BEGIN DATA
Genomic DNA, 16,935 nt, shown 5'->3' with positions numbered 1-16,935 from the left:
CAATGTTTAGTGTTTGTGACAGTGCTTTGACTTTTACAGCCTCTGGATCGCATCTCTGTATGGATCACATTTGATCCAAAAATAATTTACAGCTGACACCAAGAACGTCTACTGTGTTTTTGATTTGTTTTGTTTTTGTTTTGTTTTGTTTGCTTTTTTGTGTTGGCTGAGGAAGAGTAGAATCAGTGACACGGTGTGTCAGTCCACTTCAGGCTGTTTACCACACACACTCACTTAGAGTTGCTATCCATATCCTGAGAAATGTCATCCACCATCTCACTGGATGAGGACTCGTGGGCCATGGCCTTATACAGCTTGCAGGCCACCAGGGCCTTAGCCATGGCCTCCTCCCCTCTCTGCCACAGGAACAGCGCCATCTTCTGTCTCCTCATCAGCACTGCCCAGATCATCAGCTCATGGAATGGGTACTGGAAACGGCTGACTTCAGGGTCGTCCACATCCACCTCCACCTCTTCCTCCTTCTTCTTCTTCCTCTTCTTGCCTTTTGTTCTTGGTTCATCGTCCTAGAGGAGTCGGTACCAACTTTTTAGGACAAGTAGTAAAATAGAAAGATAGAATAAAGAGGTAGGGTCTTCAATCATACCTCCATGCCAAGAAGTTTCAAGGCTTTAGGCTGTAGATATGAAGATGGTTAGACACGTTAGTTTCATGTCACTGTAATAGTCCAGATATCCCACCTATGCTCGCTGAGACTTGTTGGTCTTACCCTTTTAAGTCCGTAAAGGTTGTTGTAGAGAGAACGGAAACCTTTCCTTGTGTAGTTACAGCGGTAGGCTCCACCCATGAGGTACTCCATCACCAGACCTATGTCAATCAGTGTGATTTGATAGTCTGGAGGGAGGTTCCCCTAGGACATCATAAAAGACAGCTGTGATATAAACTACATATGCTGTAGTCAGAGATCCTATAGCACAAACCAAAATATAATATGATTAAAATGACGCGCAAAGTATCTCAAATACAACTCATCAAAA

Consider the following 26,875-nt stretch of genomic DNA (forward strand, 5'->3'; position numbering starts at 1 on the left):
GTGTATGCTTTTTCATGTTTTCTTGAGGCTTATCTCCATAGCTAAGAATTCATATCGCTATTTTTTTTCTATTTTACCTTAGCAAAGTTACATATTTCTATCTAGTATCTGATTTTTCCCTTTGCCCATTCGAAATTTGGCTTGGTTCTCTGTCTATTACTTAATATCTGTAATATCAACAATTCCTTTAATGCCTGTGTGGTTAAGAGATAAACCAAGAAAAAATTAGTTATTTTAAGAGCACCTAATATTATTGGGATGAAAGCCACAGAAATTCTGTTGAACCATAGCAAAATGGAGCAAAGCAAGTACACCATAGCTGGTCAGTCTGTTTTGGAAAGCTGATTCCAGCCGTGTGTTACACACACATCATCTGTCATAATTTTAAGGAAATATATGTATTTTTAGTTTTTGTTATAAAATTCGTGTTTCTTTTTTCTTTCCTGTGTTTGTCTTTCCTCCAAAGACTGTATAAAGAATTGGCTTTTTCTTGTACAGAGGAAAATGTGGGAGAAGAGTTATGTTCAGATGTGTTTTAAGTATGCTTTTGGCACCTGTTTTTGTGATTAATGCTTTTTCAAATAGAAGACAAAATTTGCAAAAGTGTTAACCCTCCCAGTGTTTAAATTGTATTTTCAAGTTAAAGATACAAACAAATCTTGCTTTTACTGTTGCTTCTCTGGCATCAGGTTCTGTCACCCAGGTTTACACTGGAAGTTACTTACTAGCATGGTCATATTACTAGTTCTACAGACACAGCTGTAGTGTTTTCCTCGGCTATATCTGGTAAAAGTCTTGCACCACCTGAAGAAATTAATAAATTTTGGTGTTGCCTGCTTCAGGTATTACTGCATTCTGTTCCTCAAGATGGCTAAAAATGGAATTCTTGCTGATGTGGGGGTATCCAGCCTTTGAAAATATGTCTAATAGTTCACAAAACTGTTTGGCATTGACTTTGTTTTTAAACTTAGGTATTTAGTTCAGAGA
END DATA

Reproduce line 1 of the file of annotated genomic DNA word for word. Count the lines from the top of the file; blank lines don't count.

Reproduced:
Genomic DNA, 16,935 nt, shown 5'->3' with positions numbered 1-16,935 from the left: